“It’s been a hard day’s night and I’ve been working like a dog/It’s been a hard day’s night – I should be sleeping like a log.” The Beatles could not have possibly known that one of their hit singles would grow ever more relevant for today’s sleep-deprived masses.
These days it seems as though everyone has work on their minds – and when you consider that life has become much more complex and stressful over the past decade or so, it’s no wonder we’re so restless. So where has all our sleep gone? (And how can we get it back!)
Anyone with pharmaceutical training can confirm that for many people, a good night’s sleep can now be found at the bottom of a pill bottle – though, only those with clinical research training can truly understand the effects of the sleep medication that so many of us have grown accustomed to. Read on to find out more about the causes, treatments and effects of sleeplessness.
The Sleep Aid Solution
For many people, medication has become the standard solution for any and all health problems these days. We reach for pills when we’re sick, and of course when we’re having trouble sleeping. And, with over-the-counter sleep aids available to the masses, and a wide range of prescription options too, it’s not surprising that millions of Americans are consuming sleep aids to combat chronic insomnia. This sleepless epidemic has also reached us here in Canada, as a report released by the World Association of Sleep Medicine states that 30 per cent of Canadian adults get less than 6 hours of sleep per night!
Is Sleep Worth The Risk?
Though sleep deprivation can be resolved temporarily by simply popping a pill, there are risks associated with a pharmaceutical dependency. In fact, a study in 2012 found that people who took prescription sleeping pills were almost five times as likely to die over two and a half years as those who did not. If you plan to take pharmaceutical courses, you’ll learn that sleep aid drugs are only approved for short-term use – however, our society tends to depend on them for much, much longer than just the occasional nap.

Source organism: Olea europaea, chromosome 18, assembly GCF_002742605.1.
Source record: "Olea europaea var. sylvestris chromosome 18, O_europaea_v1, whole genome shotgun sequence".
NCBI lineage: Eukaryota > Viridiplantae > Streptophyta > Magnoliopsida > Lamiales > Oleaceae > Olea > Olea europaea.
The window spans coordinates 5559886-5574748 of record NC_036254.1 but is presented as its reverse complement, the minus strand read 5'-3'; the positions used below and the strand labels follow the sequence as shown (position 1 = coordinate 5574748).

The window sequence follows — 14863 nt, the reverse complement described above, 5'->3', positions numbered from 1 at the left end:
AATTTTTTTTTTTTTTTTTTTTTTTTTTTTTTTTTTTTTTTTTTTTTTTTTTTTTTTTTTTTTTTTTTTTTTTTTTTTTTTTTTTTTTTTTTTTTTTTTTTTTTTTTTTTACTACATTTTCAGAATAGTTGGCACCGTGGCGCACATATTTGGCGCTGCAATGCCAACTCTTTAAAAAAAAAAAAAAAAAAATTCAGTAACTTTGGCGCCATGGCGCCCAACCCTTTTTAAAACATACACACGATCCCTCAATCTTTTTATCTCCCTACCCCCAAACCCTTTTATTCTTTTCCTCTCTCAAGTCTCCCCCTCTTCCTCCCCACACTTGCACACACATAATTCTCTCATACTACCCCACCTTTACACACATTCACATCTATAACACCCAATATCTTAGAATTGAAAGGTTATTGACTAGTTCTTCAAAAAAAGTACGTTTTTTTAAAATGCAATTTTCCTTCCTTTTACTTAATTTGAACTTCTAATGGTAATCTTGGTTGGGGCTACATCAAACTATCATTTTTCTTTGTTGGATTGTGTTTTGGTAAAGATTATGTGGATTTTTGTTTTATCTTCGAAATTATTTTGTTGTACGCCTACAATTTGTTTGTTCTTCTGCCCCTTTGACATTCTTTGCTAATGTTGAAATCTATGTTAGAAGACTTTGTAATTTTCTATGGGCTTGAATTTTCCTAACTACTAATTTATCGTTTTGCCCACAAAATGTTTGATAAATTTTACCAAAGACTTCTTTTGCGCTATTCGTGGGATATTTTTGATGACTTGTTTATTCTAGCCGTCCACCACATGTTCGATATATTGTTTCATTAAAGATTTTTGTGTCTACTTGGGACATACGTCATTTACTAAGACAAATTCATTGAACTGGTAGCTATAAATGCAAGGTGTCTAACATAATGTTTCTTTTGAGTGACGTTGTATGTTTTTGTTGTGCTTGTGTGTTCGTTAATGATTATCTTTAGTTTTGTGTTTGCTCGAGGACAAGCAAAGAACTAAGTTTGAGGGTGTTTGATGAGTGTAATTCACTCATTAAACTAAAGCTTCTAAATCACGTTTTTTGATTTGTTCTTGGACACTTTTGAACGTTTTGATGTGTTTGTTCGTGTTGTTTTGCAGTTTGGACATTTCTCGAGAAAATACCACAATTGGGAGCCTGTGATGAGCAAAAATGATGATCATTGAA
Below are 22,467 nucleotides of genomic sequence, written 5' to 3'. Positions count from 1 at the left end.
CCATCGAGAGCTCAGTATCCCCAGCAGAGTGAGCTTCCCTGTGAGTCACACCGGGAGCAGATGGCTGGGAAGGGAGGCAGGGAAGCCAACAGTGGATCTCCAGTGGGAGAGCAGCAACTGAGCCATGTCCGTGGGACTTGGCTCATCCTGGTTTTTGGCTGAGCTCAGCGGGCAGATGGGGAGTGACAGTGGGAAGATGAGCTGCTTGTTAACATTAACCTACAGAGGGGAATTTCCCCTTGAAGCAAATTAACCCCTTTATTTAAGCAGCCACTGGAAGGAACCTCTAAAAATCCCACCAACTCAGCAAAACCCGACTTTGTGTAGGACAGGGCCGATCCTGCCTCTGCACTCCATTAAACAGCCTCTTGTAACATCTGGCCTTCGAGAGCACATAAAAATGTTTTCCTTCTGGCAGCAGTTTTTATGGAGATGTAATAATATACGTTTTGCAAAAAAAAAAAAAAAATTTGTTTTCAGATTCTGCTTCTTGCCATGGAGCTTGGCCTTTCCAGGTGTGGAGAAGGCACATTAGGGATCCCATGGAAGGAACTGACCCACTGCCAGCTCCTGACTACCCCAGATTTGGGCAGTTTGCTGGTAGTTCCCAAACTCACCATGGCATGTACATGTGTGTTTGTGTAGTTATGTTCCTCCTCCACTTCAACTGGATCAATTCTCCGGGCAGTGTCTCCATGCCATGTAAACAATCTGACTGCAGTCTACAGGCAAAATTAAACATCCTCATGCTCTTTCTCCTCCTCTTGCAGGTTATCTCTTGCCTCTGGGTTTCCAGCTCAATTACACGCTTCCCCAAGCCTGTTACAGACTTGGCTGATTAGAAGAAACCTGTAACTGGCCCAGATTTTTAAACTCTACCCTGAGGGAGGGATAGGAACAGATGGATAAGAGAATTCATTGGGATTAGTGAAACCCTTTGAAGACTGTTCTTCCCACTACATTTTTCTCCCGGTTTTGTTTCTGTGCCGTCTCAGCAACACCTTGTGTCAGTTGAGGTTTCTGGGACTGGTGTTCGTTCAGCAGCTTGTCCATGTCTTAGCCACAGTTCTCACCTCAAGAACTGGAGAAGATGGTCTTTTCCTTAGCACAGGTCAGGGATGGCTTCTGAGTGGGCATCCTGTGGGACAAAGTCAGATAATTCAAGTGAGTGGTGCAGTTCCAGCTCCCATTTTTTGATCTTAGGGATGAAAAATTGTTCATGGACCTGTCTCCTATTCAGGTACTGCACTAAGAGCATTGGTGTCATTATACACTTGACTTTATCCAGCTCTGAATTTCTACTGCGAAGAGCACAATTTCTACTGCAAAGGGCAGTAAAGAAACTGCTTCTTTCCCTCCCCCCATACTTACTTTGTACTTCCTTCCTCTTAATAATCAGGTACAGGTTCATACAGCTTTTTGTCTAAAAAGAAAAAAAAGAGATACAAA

The Effects of Seeing Blue
If you’re one of the many people who find that reading a book or watching TV can sometimes help you relax before bed – you should think again, because these activities might actually be the cause of your sleeplessness! Studies have shown that devices that emit blue light (e-readers, laptops, flat screen TVs etc.) can actually disrupt your sleep patterns. Researchers from the Brigham and Women’s Hospital in Boston have found that when exposed to the blue light of such devices, people feel less tired, spend less time in REM sleep, and produce less melatonin (a sleep-inducing hormone). If you consider a 2013 study by BookNet Canada showing that one in five Canadians buy eBooks instead of print books, you can only imagine how many sleep-deprived Canadians there are today!
The Dangers of Sleeplessness
Though losing a single night of sleep might not seem as dangerous as crossing a busy street while blindfolded, continuous sleepless nights can actually cause both physical and mental health problems. People who are suffering from insomnia are more prone to illnesses and accidents (it’s been proven that fatigue can create impairments similar to alcohol). Lack of sleep can also lead to memory problems and trouble performing daily tasks. Long term insomnia however, can increase a person’s risk of developing a mental illness, and it might also lead to type two diabetes.
Do you know a tried and tested natural sleep aid?